NRL guru Warren Ryan makes some very interesting points in this article below; how can the NRL improve the quality and speed of its current game? The UK Super League seems to have the ideal speed and attacking element, but how can the NRL reach that speed in our current format?
Last Sunday, Andrew Johns popped into the ABC Radio box to inquire whether I’d seen the Challenge Cup final at Wembley between St Helens and Hull.Â I told him I’d sat up and watched it. “What a terrific game of football,” he said.
Andrew had previously said publicly that he liked the Super League style because of the speed at which it’s played. He pointed out that they’re not so concerned with defence, but more with outscoring the opposition.
Somewhere along the line, the Aussies figured out that if you don’t let the other mob get too many, it’s not so hard to outscore them.
That, however, requires additional fitness. Working hard on both sides of the ball is an Aussie invention that the Poms have been in no great hurry to embrace.
The point is that being the Wembley Cup final in front of more than 80,000 singing, chanting fans, you’d think winning at all costs would be the plan, yet gang-tackling and wrestling were virtually non-existent.
Either an inability through lack of fitness, or the ingrained habit that two men in a tackle is quite sufficient and any extra energy is best conserved for attack, saw to it that the speed of the play-the-ball was self-regulatory. The “peel off” time for two defenders kept the attacking flow rolling along nicely.
There was no need for the referee to be screaming “move” or “held” at three or four defenders piled on top of the man on the ground or holding him up and “waltzing” with him.
Probably because he watches a lot of English football, Johns suggested on another occasion that there should be a limit of two men in a tackle.
When I asked how it could be achieved and what a team would be expected to do if two men couldn’t cope with a powerful runner in the act of making a break or about to score a try, Joey hadn’t figured out the finer details. But he did offer the thought that a third man in to join a tackle that was nearing completion ought to be penalised.
In any event, there it is, not just some old dinosaur having a whinge, but our most famous recent player – another in a long list of ex-players concerned about the multiple tackling and wrestlemania that has overtaken the game to a point where every coach and team must embrace it or be left behind.
The NRL, to its credit, is experimenting in the under-20s with reduced numbers. The 11-a-side match between the Knights and the Storm was entertaining and no doubt enjoyable to play. It reduced gang-tackling but it wasn’t “glorified touch football”, whatever that is, as one radio windbag claimed.
Frankly, if two teams ran out with 12 men, they could play the entire match and very few would be any the wiser.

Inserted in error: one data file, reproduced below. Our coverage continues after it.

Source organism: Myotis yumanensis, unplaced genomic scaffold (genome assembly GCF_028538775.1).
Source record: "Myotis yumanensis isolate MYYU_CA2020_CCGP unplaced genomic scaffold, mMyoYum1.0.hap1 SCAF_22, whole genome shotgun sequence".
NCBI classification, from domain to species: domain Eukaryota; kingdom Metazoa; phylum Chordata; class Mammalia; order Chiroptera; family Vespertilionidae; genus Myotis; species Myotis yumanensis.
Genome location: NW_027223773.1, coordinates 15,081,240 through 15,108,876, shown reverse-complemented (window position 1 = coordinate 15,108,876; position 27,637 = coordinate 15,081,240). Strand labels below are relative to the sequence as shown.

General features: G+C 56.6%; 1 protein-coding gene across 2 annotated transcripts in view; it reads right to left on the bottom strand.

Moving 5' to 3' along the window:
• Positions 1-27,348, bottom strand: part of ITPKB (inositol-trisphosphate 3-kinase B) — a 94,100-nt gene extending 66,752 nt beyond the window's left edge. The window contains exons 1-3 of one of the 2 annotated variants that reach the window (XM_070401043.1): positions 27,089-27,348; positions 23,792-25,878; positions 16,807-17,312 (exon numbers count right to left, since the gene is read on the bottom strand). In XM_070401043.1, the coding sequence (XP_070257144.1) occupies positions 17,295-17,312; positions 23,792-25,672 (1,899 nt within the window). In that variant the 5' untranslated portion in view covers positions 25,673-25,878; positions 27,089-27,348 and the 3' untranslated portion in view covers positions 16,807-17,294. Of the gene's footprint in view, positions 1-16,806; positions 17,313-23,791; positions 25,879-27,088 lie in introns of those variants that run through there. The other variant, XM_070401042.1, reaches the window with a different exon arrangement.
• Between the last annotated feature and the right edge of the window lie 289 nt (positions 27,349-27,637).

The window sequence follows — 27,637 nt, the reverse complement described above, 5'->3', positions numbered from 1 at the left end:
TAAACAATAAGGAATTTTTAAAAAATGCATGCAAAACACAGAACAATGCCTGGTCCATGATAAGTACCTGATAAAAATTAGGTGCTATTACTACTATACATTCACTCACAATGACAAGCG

Talking to Newcastle coach Brian Smith about numbers, he seemed to think 12 might be about right for the big boys but he too applauded the NRL’s under-20s experiments.
The NRL, also in that under-20s match, trialled a rule that in-goal grubbers would get the same reward as in-goal bombs if they were successfully defused – a 20-metre restart. Someone hadn’t thought that one through thoroughly. Long kicks from out near half-way that finished in-goal were simply touched down by the fullback and the chasing team had no opportunity to gain ground.
But back to some ideas that might make play-the-ball speed more self-regulatory as it is in England and not have it artificially induced.
If it’s a failure to train as hard as Australian NRL players that does the job for English SuperÂ League, then we can conclude, as if we didn’t already know, that fatigue is a necessary element of the game. But we’re not achieving the required degree of it.
The reduction from 12 to 10 interchange has been completely negated by stoppages for video review on ball-stripping, and finding touch is the signal for a stopwork meeting and a casual stroll to the scrum.
I recall Wayne Pearce saying he didn’t think a player had any right to have “three goes at you”. An 80-minute lock forward, Pearce was referring to the big bazookas given two breaks and three bites at the cherry.
Bob Fulton, in a recent discussion, agreed in principle to a suggestion that once a player ran out of puff and had to be replaced, that ought to be it for him. Fatigue would then be a serious component to give 80-minute ball players some elbow room for their creativity.
The notion that number reduction would achieve the aim of no more than two in a tackle, plenty of one-on-ones and have an automatic regulatory effect on play-the-ball speed is unarguable, but the fears are understandable. Tradition dies hard. Hospital queues for end-of-season reconstructions might shrink considerably, but that doesn’t seem to overly concern rulemakers.
A talkback caller provided a clue to achieving Johns’s two-man tackle limit while keeping the game with 13 on 13. “Don’t count the tackle if more than two are involved in making it,” he said.
Think about that.
If the defence didn’t want to give the attack any extra plays, they’d perfect two-man tackling. Imagine the ref stuck on a tackle count like a broken record, “tackle two”, “tackle two”, “tackle two” – or whatever number it was – if the defence continued to gang-tackle the ball carrier.
Anyway, a lot of people have been inspired to put on their thinking caps recently and the wrestling coaches who have put a stranglehold on the game are in no small part responsible. Thanking them for their contribution, though, isn’t on this column’s agenda.